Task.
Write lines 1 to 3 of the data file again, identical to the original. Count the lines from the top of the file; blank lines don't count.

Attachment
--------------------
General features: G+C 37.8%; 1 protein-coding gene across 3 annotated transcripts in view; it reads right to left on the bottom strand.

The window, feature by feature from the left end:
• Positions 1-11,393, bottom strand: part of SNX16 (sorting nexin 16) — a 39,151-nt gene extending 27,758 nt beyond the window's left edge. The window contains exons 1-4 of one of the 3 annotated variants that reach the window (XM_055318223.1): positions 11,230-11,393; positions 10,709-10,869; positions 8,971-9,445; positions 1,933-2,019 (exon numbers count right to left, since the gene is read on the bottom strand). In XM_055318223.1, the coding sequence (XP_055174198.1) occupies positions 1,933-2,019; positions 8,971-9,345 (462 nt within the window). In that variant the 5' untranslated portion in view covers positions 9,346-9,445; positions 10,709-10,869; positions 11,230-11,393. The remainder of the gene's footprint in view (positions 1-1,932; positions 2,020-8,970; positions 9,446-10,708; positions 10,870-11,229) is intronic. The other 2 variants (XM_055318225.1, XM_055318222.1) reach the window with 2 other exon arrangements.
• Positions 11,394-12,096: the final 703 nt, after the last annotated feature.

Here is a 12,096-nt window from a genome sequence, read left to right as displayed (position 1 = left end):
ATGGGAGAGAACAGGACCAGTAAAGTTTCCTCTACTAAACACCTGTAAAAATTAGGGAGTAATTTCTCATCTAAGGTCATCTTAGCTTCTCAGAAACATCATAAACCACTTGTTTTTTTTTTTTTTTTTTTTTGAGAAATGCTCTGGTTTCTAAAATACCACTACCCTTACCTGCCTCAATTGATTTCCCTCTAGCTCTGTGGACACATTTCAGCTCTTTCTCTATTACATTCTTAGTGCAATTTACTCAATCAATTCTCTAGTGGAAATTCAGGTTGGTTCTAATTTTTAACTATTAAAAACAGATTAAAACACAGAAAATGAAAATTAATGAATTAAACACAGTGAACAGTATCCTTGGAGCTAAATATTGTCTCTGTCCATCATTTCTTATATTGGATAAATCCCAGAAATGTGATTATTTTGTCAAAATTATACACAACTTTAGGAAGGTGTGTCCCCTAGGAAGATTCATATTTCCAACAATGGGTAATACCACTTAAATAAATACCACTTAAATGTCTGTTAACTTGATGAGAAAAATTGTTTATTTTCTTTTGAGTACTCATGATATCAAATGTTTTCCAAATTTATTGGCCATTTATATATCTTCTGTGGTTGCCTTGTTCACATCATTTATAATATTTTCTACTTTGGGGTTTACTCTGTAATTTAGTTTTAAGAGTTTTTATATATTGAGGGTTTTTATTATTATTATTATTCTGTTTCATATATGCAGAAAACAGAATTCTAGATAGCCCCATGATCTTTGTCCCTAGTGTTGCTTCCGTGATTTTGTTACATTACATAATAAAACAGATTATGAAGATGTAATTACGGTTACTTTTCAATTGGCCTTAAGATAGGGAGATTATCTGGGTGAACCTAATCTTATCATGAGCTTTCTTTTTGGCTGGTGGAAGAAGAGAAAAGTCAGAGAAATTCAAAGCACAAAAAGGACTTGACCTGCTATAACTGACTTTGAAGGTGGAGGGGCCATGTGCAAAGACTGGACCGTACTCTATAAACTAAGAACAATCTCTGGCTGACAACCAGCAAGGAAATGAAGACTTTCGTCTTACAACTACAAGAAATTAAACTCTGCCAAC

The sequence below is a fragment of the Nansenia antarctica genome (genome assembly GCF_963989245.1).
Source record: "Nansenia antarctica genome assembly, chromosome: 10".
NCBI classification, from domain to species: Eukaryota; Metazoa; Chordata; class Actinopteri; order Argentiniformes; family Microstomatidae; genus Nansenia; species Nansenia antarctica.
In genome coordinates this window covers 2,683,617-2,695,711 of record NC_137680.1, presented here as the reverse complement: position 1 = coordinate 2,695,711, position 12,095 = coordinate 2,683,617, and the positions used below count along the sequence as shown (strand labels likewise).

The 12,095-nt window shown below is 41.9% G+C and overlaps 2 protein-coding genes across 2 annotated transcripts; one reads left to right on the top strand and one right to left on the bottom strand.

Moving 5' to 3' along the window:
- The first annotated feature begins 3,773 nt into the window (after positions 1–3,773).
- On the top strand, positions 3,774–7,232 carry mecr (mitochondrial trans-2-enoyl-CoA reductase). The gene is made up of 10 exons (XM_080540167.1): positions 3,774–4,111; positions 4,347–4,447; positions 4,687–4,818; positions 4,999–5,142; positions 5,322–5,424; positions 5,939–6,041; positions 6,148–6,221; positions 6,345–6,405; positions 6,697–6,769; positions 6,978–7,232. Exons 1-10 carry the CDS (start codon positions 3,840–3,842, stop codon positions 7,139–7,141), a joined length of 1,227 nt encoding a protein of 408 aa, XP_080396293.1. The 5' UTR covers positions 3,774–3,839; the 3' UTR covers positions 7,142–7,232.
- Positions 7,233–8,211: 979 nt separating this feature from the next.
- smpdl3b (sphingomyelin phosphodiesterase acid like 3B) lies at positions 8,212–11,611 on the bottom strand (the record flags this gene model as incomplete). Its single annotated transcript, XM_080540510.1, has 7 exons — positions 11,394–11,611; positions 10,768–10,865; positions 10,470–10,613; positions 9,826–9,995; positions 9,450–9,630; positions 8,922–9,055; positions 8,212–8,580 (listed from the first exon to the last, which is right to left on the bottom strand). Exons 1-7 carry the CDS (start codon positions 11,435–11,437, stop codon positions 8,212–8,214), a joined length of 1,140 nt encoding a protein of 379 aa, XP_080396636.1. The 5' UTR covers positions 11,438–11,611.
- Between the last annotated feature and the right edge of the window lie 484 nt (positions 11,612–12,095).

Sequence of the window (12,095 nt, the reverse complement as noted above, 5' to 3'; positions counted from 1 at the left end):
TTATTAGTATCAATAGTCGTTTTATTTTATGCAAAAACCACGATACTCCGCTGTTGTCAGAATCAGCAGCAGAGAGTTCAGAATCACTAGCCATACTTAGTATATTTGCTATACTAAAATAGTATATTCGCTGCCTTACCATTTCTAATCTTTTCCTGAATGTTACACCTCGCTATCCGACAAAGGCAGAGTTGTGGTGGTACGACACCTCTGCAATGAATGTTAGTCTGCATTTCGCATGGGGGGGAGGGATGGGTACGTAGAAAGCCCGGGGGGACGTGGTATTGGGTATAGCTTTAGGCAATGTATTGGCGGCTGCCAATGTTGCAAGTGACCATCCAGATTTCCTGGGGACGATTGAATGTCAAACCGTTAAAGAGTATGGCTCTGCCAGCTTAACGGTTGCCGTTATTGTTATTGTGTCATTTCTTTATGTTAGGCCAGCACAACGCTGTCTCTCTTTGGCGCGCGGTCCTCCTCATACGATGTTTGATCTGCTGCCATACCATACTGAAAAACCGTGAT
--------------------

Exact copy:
General features: G+C 37.8%; 1 protein-coding gene across 3 annotated transcripts in view; it reads right to left on the bottom strand.

The window, feature by feature from the left end:
• Positions 1-11,393, bottom strand: part of SNX16 (sorting nexin 16) — a 39,151-nt gene extending 27,758 nt beyond the window's left edge. The window contains exons 1-4 of one of the 3 annotated variants that reach the window (XM_055318223.1): positions 11,230-11,393; positions 10,709-10,869; positions 8,971-9,445; positions 1,933-2,019 (exon numbers count right to left, since the gene is read on the bottom strand). In XM_055318223.1, the coding sequence (XP_055174198.1) occupies positions 1,933-2,019; positions 8,971-9,345 (462 nt within the window). In that variant the 5' untranslated portion in view covers positions 9,346-9,445; positions 10,709-10,869; positions 11,230-11,393. The remainder of the gene's footprint in view (positions 1-1,932; positions 2,020-8,970; positions 9,446-10,708; positions 10,870-11,229) is intronic. The other 2 variants (XM_055318225.1, XM_055318222.1) reach the window with 2 other exon arrangements.